I remember that my Mother worried that some readers might read my distortions as a true account. She didn’t like the fabrication of my pulling fishing gear from under my bed and pitching it out the window.

I don’t know whether Little Winnie became a writer. I know I began writing in earnest at the outset of my ministry — not only sermons, but articles, booklets, even books — and here I am in my ninety-first year still writing, by the grace of God.

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Photo credit: Julie Jordan Scott (via flickr.com)

 

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One thought on “How Little Winnie Prompted Me to Be a Writer

  1. What an enjoyable recollection of a long, pre war road trip , from the Canadian prairies to the Pacific coast of USA !

    I’m not a motorist ,but I live in Coventry,a city with a long history of motor manufacturing.If Detroit ,including Dearborn ,is America’s motor city, then Coventry has a good claim to be UK’s motor city.We have a long history of car manufacture. Consequently we e have a fine motoring museum and an annual motorfest.

    Vintage and classic car enthusiasts bring their vehicles to our city each year, to display and to join in the annual vintage and classic car runs.

    We see many old European and north American cars on our streets and precincts and motoring along our roads , all kept in good running order by their enthusiastic owners. The fine old model A Ford, built from the late 1920s, by Ford at Dearborn, Michigan, regularly appears.

    I’ve seen the white walled spoked tires, the old step plate and running board and the single tail light of the classic Model A .I believe it had a larger engine than the famous model T and was the first American car built along English lines, with a safety – glass windscreen .It looks an historic ,tall bodied ,classic car.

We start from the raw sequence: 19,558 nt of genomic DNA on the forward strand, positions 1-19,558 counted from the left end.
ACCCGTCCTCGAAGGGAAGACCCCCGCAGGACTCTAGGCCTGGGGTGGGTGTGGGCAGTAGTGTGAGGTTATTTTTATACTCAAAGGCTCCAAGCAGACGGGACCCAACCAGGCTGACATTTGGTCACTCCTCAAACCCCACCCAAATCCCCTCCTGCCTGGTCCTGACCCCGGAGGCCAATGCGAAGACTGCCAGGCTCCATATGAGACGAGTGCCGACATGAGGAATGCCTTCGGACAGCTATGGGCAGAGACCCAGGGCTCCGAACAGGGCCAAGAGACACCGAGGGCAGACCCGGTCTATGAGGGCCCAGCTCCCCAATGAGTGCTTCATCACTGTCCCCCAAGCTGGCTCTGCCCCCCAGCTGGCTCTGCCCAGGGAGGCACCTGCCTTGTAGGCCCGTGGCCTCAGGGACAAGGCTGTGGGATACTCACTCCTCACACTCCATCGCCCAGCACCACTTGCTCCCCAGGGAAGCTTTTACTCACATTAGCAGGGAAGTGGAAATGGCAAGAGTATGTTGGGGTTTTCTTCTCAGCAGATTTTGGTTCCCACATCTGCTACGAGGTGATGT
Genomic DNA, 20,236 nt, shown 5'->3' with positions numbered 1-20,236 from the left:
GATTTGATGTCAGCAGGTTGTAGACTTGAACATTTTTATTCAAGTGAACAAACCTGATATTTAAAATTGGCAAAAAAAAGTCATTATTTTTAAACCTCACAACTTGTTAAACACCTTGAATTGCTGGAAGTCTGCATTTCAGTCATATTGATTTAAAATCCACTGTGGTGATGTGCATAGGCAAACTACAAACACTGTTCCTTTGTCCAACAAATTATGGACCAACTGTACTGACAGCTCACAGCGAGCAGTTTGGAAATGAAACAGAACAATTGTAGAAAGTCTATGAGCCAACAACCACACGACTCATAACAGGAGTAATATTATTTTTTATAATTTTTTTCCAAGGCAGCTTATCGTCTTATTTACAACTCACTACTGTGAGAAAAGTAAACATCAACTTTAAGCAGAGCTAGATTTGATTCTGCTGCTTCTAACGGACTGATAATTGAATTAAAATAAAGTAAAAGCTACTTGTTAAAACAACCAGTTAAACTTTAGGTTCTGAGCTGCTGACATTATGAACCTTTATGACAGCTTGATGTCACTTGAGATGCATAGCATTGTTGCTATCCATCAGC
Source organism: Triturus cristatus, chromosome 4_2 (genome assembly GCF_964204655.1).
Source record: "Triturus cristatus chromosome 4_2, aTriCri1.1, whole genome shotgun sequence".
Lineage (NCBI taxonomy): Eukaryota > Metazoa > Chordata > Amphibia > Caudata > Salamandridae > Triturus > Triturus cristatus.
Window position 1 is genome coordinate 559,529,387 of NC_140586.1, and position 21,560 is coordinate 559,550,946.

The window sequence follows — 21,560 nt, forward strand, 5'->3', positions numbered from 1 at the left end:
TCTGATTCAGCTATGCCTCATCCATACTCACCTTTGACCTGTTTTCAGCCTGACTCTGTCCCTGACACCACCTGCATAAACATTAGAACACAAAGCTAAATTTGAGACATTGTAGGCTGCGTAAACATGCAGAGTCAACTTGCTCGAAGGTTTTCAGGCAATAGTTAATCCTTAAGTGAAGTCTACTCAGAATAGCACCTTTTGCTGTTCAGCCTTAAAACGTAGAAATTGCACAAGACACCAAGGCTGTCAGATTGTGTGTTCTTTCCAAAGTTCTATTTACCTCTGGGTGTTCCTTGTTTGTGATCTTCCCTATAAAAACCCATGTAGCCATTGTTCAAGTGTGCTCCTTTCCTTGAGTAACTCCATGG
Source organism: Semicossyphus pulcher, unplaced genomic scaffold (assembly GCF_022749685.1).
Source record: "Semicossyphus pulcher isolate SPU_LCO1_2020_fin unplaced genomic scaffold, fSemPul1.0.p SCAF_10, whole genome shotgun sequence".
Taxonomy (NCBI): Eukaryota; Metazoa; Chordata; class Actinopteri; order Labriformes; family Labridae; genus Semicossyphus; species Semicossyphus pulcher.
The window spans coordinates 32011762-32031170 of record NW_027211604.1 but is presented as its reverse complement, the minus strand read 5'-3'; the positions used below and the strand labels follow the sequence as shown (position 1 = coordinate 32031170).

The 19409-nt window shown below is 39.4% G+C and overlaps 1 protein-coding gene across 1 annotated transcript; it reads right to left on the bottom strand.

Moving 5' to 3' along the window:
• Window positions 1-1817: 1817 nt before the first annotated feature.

At 35 mph ,Estevan to Seattle must have been a breathtakingly scenic journey ,if exhausting.It must have taken well over 24 hours,a real family adventure.

    What a memorable picture is painted of the old model A, chugging through the winding curves of the Blewett mountain passes. And on arrival,the old front porch swing , which conjures up a picture of the old western homestead, for us Brits.

    The idea to become a writer seems to have caught hold the minute Winnie mentioned it,and was then drawn out by Miss Walden’s encouragement. I think the word education derives from the Greek ‘educare’, to draw out,So Miss Walden performed her teaching job well.

    Congratulations ,Pastor Don ,on your many decades of writing.I read’ Just Call Me Pastor’ each week and have three of your books on my shelves .I have read them all ,and often refer back to their pages. These three are ‘The Pastor’s First Love’ 2013,’God’s House Rules’ 2007 and ‘Belonging : Adventures in Church Membership’ 1978 .I have the 1990 revision of ‘Belonging’,updated in 2003.

    It’s interesting to hear of the moment that prompted a lifetime of writing and I am grateful to Little Winnie for the part she played.